Everybody should have regular eye exams at least once every two years, as an optometrist can pick up early signs of an eye condition long before you notice any changes in your vision. People over 40 or with a family history of conditions such as glaucoma or diabetes should have an eye test every year. Optometrists can also detect conditions such as high blood pressure. Smoking is a major risk to eye health: research suggests that smokers are up to four times more likely than non-smokers to develop age-related macular degeneration, which gradually erodes central vision. Smoking when you have diabetes can lead to diabetic retinopathy, where raised blood sugar levels damage the retina and can cause blindness.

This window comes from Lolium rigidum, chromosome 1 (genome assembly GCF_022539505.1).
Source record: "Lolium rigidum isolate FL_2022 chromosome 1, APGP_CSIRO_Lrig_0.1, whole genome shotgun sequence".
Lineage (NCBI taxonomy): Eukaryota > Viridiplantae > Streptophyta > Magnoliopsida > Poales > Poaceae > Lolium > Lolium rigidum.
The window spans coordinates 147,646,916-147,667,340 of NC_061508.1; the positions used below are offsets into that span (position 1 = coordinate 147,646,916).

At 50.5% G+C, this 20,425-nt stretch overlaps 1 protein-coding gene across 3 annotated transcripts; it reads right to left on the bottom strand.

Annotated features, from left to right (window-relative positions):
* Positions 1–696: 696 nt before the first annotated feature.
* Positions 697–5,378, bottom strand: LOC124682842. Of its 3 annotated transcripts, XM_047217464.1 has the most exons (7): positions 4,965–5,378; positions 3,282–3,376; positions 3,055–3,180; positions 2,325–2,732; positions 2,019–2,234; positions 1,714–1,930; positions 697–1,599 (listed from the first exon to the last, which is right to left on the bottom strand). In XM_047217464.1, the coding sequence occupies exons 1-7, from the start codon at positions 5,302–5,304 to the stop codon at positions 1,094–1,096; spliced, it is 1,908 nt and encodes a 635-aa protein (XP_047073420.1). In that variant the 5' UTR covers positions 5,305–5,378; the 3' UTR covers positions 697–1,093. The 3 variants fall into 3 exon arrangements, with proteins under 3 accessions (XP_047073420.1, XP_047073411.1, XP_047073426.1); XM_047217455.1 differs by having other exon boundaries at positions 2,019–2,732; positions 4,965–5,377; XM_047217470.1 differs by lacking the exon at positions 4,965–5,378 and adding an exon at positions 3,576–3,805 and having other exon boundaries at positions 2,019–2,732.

Ultra-violet light exposure also harms the eyes, and some studies suggest UVA and UVB rays may increase the risk of cataracts. Wear glasses or contact lenses with a built-in UV filter, or sunglasses to shield the eyes from the sun.
A healthy, balanced diet is beneficial to the long-term health of the eyes, especially fresh fruits and vegetables. It is important to combine this with regular exercise, as some eye conditions have underlying factors linked to poor cardiovascular health. Poor circulation can increase the risk of retinal vessel occlusion, where a blockage of blood vessels in the eye leads to sight loss.
Poonam Patel, an eye health information officer at the Royal National Institute of Blind People, was speaking to Lucinda Campbell